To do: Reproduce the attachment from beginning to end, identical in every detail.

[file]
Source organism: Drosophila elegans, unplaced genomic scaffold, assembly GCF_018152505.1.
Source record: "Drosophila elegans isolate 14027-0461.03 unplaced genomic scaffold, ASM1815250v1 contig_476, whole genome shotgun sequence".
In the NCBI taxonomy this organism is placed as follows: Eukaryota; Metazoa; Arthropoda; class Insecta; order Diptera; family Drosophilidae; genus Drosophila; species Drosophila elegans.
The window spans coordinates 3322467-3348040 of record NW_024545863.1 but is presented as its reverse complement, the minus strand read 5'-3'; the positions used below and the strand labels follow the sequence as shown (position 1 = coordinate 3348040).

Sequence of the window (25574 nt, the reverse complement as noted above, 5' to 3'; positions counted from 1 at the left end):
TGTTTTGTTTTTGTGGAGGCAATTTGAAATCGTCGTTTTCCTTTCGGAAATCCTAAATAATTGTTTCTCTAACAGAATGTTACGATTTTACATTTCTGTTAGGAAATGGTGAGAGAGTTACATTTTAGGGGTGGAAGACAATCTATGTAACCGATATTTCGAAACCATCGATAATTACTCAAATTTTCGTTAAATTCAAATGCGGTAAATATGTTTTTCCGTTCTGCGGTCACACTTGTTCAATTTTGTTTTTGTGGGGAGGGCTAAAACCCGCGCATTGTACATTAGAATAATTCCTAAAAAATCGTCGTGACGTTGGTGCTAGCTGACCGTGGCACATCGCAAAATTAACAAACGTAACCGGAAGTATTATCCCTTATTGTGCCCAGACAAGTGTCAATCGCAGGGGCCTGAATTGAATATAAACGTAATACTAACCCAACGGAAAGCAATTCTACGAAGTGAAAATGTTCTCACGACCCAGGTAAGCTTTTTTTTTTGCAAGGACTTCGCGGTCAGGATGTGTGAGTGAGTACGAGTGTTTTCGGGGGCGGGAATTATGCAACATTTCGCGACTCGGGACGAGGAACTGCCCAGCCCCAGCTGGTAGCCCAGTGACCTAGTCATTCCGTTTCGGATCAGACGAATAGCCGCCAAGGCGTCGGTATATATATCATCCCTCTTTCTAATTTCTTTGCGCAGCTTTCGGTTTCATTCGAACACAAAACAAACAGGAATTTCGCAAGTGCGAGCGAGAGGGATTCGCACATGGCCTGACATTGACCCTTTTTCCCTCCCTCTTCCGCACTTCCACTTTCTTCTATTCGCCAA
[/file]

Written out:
Source organism: Drosophila elegans, unplaced genomic scaffold, assembly GCF_018152505.1.
Source record: "Drosophila elegans isolate 14027-0461.03 unplaced genomic scaffold, ASM1815250v1 contig_476, whole genome shotgun sequence".
In the NCBI taxonomy this organism is placed as follows: Eukaryota; Metazoa; Arthropoda; class Insecta; order Diptera; family Drosophilidae; genus Drosophila; species Drosophila elegans.
The window spans coordinates 3322467-3348040 of record NW_024545863.1 but is presented as its reverse complement, the minus strand read 5'-3'; the positions used below and the strand labels follow the sequence as shown (position 1 = coordinate 3348040).

Sequence of the window (25574 nt, the reverse complement as noted above, 5' to 3'; positions counted from 1 at the left end):
TGTTTTGTTTTTGTGGAGGCAATTTGAAATCGTCGTTTTCCTTTCGGAAATCCTAAATAATTGTTTCTCTAACAGAATGTTACGATTTTACATTTCTGTTAGGAAATGGTGAGAGAGTTACATTTTAGGGGTGGAAGACAATCTATGTAACCGATATTTCGAAACCATCGATAATTACTCAAATTTTCGTTAAATTCAAATGCGGTAAATATGTTTTTCCGTTCTGCGGTCACACTTGTTCAATTTTGTTTTTGTGGGGAGGGCTAAAACCCGCGCATTGTACATTAGAATAATTCCTAAAAAATCGTCGTGACGTTGGTGCTAGCTGACCGTGGCACATCGCAAAATTAACAAACGTAACCGGAAGTATTATCCCTTATTGTGCCCAGACAAGTGTCAATCGCAGGGGCCTGAATTGAATATAAACGTAATACTAACCCAACGGAAAGCAATTCTACGAAGTGAAAATGTTCTCACGACCCAGGTAAGCTTTTTTTTTTGCAAGGACTTCGCGGTCAGGATGTGTGAGTGAGTACGAGTGTTTTCGGGGGCGGGAATTATGCAACATTTCGCGACTCGGGACGAGGAACTGCCCAGCCCCAGCTGGTAGCCCAGTGACCTAGTCATTCCGTTTCGGATCAGACGAATAGCCGCCAAGGCGTCGGTATATATATCATCCCTCTTTCTAATTTCTTTGCGCAGCTTTCGGTTTCATTCGAACACAAAACAAACAGGAATTTCGCAAGTGCGAGCGAGAGGGATTCGCACATGGCCTGACATTGACCCTTTTTCCCTCCCTCTTCCGCACTTCCACTTTCTTCTATTCGCCAA